Friday, March 11, 2011

The Wiggly Bridge

Lisa Field is a horticulturist, a renowned conservationist, and a revered meditation teacher. She never smashes insects, never curses, and never needs to go on a diet.

One day Lisa was working in her garden, minding her own business, when two little girls popped up out of nowhere and started tossing fistfuls of dirt at her. Lisa, having once been a mean girl herself, recognized this mischief and evil laughter and knew the girls were really crying for help.

“Where’s your mother?”

The girls stomped all over Lisa’s succulents.

“Mommy drinks Daddy’s booze and tells us to run along.”

Ever since then, whenever the girls show up, Lisa takes them with her on her assignments as City Gardener. This is her effort to save these children from Nature-deficit Disorder.

Today, they are planting poinsettias in the Kate Sessions Canyon. But first they must cross the infamous Spruce Street Bridge, a rickety suspension footbridge.

The locals call it the Wiggly Bridge.

Rumor has it that not one single soul has ever made it across that shaky bridge without getting a Wiggles tune stuck in her head.

Lisa knows that these children rave on about that nursery-rhyming band from Australia, The Wiggles. When they get to the Wiggly Bridge, the girls lean far over the suspension wires, stretching their necks to see if Sam, Murray, Anthony, or Jeff may be playing hide and seek behind the queen palms.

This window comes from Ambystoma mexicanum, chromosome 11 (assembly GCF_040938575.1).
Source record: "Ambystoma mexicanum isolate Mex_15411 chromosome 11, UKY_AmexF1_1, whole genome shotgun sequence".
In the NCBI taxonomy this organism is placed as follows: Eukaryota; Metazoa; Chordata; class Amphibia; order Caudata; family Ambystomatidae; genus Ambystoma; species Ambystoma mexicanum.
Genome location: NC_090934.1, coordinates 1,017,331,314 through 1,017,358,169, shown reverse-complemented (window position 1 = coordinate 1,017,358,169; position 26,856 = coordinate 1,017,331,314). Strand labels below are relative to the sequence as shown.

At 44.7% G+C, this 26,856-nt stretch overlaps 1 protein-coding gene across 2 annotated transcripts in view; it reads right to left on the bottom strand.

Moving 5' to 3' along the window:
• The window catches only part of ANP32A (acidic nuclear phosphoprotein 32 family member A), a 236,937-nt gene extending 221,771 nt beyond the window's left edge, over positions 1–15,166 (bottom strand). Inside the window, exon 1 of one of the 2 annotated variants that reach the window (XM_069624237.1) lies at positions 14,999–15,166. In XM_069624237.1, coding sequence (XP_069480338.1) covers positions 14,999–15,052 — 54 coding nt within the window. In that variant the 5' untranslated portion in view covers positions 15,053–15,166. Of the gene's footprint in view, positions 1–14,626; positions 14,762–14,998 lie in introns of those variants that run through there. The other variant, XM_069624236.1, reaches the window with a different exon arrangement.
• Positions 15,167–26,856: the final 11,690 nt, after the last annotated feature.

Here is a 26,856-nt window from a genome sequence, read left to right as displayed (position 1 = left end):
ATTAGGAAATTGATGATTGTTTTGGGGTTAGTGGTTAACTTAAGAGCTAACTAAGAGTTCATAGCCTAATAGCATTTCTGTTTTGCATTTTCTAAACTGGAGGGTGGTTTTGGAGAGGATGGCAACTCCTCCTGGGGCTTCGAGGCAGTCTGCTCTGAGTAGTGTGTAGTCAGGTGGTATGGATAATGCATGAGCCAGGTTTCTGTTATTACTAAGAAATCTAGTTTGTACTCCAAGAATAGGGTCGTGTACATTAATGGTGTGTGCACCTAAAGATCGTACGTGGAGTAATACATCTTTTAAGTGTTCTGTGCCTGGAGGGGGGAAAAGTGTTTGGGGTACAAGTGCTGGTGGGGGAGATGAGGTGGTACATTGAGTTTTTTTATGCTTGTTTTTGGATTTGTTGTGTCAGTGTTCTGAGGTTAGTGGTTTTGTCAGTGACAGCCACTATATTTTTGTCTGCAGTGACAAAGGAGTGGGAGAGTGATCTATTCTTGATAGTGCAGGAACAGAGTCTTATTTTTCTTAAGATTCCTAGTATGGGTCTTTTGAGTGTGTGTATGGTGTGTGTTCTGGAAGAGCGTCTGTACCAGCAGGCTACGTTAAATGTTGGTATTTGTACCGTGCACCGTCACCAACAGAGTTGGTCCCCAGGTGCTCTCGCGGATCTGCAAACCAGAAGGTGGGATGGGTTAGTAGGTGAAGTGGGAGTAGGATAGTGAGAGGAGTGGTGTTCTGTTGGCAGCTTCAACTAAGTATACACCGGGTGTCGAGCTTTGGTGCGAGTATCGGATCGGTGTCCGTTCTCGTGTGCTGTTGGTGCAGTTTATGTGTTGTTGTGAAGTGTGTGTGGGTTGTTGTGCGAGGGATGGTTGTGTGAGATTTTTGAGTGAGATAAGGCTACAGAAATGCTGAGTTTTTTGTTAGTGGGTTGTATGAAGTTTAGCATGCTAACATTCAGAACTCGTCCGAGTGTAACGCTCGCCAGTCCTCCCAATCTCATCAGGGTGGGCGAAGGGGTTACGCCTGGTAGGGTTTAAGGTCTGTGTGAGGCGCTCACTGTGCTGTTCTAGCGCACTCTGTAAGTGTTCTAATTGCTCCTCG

The girls start to sing, “You Make Me Feel Like Dancing.”

Originally, Lisa had intended to walk slowly with the girls over the bridge, stopping now and then to point out and name different species of flora in the canyon far below. There’s twisted juniper. And there’s a blue cypress. There’s star jasmine. Lisa has always yearned to walk over all the Earth’s trails, paying homage to mother nature by teaching young children the names of all the wild things. Lisa wishes she could have children of her own. Alas, her partner, Rachel, does not want children.

Lisa could start to brood, or she could participate in the hot potato, cold spaghetti, banana mash dance steps the girls are doing to make the bridge sway and wobble. Lisa chooses to join the fun and quickly finds herself singing, “Dance the night away!” Her throat is a wild song, and the bridge is their perch. Lisa and these lost girls are birds on a wire. Lisa realizes she will need to teach them to fly.

Now, Lisa thinks she should be less concerned about saving children from Nature-deficit disorder and more concerned with recovering herself from Wiggle Mania.

No comments: